Animals in the News

NYTIMES.COM

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In 2012, Mr. Speak Thunder drove a livestock trailer in a convoy from Yellowstone National Park that returned genetically pure bison to tribal land in northeastern Montana for the first time in 140 years. Mr. Speak Thunder, 32, is one of a growing number of younger Native Americans who are helping to restore native animals to tribal lands across the Northern Great Plains, in the Dakotas, Montana and parts of Nebraska.

They include people like Robert Goodman, an Oglala Lakota Sioux, who moved away from his reservation in the early 2000s and earned a degree in wildlife management. When he graduated in 2005, he could not find work in that field, so he took a job in construction in Rapid City, S.D.

Then he learned of work that would bring him home. The parks and recreation department of the Pine Ridge Reservation, where he grew up, needed someone to help restore rare native wildlife — including the swift fox, a small, tan wild dog revered for its cleverness. In 2009, Mr. Goodman held a six-pound transplant by its scruff and showed it by firelight to a circle of tribal elders, members of a reconvened warrior society that had disbanded when the foxes disappeared.

Photo

A black-footed ferret at Fort Belknap in 2013.CreditJonathan Proctor/Defenders of Wildlife

“I have never been that traditional,” said Mr. Goodman, 33, who released that fox and others into the wild after the ceremony. “But that was spiritual to me.”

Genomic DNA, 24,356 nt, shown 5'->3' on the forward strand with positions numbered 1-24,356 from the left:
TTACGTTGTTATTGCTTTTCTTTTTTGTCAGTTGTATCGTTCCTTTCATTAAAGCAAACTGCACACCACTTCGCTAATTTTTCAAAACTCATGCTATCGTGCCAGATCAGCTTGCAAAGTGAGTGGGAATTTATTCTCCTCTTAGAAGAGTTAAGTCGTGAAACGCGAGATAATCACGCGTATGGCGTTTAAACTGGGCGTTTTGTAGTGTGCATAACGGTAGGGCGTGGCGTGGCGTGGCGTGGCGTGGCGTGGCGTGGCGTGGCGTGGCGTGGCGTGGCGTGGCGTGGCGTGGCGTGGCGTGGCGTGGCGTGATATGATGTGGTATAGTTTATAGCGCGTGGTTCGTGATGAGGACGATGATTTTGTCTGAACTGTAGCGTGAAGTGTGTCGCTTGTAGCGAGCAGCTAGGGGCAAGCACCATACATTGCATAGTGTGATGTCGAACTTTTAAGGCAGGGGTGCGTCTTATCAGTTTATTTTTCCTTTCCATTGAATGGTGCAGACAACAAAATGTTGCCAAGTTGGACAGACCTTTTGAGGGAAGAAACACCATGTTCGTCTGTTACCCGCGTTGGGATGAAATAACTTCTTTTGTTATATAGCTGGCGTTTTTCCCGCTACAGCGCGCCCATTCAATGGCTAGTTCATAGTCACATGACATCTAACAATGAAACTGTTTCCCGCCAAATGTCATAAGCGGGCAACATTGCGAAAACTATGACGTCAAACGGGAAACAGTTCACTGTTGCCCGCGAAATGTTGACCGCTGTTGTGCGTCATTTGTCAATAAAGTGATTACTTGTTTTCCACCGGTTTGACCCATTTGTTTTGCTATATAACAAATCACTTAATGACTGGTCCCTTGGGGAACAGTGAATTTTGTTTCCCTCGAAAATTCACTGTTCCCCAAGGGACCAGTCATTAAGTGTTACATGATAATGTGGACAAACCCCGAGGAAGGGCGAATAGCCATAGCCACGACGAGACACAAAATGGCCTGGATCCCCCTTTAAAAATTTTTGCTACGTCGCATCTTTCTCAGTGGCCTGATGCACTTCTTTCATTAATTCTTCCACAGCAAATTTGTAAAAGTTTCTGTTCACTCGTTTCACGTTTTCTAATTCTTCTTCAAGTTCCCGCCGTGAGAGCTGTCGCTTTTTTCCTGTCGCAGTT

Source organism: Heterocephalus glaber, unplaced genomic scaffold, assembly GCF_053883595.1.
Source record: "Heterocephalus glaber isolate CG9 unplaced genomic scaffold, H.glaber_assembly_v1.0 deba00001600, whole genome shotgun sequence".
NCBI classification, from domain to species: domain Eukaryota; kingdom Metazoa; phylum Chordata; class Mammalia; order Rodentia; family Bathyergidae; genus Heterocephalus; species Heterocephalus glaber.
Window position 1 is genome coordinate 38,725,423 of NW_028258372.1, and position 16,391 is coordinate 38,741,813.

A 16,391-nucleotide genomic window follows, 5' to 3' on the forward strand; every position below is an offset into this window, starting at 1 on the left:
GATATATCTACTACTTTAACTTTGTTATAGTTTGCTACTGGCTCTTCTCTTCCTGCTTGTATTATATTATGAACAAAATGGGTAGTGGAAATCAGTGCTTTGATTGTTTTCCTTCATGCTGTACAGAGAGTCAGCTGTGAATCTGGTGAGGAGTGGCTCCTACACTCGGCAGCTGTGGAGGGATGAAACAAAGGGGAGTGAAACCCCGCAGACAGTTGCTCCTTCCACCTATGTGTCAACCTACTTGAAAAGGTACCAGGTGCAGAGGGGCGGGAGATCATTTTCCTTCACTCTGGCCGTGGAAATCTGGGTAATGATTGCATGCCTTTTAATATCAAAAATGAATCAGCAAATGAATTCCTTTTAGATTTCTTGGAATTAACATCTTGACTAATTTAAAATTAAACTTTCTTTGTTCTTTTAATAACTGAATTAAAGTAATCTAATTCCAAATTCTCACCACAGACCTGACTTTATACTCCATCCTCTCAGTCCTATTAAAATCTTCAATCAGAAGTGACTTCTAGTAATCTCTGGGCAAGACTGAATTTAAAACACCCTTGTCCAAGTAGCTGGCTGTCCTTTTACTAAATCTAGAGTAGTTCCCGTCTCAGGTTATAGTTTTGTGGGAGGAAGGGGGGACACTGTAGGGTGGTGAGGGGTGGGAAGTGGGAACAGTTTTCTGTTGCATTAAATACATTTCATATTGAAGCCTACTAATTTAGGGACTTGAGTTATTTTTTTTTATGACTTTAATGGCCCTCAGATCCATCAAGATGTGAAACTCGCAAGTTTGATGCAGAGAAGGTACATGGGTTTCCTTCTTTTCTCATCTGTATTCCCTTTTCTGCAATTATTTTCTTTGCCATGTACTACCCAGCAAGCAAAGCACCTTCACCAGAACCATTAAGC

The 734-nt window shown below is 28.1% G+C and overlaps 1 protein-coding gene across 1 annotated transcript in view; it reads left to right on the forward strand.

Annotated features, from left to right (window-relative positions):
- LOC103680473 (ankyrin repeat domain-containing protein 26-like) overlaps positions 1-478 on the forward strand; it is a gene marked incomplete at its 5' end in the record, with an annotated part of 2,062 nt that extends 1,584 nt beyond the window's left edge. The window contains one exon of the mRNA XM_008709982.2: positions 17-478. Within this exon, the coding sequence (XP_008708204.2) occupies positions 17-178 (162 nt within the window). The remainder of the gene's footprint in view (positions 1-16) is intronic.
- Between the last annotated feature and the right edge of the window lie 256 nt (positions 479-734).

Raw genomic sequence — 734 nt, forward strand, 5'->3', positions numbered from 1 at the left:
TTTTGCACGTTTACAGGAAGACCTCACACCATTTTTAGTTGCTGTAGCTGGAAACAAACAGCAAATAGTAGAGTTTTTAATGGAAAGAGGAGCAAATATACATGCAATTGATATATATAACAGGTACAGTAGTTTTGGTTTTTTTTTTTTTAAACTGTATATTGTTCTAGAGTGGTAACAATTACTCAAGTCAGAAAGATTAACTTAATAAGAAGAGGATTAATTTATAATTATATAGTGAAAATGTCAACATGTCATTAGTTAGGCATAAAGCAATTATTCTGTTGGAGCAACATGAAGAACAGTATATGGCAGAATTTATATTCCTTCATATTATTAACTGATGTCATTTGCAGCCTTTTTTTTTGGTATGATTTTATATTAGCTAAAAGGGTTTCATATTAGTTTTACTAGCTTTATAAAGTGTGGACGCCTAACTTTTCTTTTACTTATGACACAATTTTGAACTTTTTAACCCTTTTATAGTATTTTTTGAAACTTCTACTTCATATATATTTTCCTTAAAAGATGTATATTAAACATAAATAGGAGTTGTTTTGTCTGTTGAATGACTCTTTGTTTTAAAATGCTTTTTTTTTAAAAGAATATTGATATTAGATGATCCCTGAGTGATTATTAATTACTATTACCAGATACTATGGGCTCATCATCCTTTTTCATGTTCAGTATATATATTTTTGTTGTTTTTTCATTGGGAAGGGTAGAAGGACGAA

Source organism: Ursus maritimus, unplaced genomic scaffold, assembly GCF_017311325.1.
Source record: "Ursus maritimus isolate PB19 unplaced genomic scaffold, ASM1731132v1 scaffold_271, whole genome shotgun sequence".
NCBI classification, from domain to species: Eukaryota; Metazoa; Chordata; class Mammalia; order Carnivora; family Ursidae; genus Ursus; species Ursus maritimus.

For a native wildlife reintroduction to work, native habitat is needed, biologists say. On the Northern Great Plains, that habitat is the original grass, never sliced by a farmer’s plow.

Unplowed temperate grassland is the least protected large ecosystem on earth, according to the American Prairie Reserve, a nonprofit organization dedicated to grassland preservation. Tribes on America’s Northern Plains, however, have left their grasslands largely intact.

Read more at: NYTIMES.COM

 

From: http://www.wpxi.com/news/news/national/old-labrador-who-walked-30-miles-back-home-adopted/ngsfZ/

An elderly black Labrador retriever who once walked 30 miles to return to a home that did not want her has now been rescued by an heiress with a soft spot for animals.

Lady was adopted by a family in Sedan, Kansas, after her owner died in 2012. But she did not get along with smaller dogs that the family adopted, so she was taken to a shelter.

The mellow Lab was again adopted, this time by a woman who lived 30 miles from the previous family with the small dogs.  She grabbed headlines when she walked all 30 miles to get back to that family — a family that did not want to take her back.

At this point, the story becomes a fairy tale.

Helen Rich, the Wrigley chewing gum heiress,  recently lost her own senior black Labrador. She saw a Facebook post about Lady and decided to adopt her.

Rich sent her personal assistants Chet Ragsdale and Barbara DeCiocco on a private jet to Kansas to pick Lady up.

And where is Lady now? Sharing space at an 11,000-square foot home in Odessa, Fla., with five other dogs and several cats. With a spot right next to Rich.

“The dog will be right there where she is,” DiCioccio said. “We already have a bed for her.”  (tbo.com)


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